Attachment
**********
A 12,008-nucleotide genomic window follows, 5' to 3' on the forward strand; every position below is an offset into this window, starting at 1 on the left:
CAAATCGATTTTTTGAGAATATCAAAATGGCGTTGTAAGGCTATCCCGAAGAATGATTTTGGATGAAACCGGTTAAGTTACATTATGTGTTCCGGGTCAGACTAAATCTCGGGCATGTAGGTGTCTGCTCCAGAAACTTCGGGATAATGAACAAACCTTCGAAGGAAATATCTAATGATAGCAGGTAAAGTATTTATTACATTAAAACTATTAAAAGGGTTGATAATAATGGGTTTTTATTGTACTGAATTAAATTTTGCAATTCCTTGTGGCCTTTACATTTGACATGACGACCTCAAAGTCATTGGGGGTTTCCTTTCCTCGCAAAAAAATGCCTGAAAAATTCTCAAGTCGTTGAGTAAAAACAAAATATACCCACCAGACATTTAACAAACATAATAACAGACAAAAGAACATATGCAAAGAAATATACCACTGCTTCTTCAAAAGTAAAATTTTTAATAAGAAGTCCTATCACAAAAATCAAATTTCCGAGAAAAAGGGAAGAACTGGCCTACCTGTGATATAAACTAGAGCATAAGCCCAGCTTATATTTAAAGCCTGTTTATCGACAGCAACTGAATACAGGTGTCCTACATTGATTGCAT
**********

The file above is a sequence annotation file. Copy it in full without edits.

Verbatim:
A 12,008-nucleotide genomic window follows, 5' to 3' on the forward strand; every position below is an offset into this window, starting at 1 on the left:
CAAATCGATTTTTTGAGAATATCAAAATGGCGTTGTAAGGCTATCCCGAAGAATGATTTTGGATGAAACCGGTTAAGTTACATTATGTGTTCCGGGTCAGACTAAATCTCGGGCATGTAGGTGTCTGCTCCAGAAACTTCGGGATAATGAACAAACCTTCGAAGGAAATATCTAATGATAGCAGGTAAAGTATTTATTACATTAAAACTATTAAAAGGGTTGATAATAATGGGTTTTTATTGTACTGAATTAAATTTTGCAATTCCTTGTGGCCTTTACATTTGACATGACGACCTCAAAGTCATTGGGGGTTTCCTTTCCTCGCAAAAAAATGCCTGAAAAATTCTCAAGTCGTTGAGTAAAAACAAAATATACCCACCAGACATTTAACAAACATAATAACAGACAAAAGAACATATGCAAAGAAATATACCACTGCTTCTTCAAAAGTAAAATTTTTAATAAGAAGTCCTATCACAAAAATCAAATTTCCGAGAAAAAGGGAAGAACTGGCCTACCTGTGATATAAACTAGAGCATAAGCCCAGCTTATATTTAAAGCCTGTTTATCGACAGCAACTGAATACAGGTGTCCTACATTGATTGCAT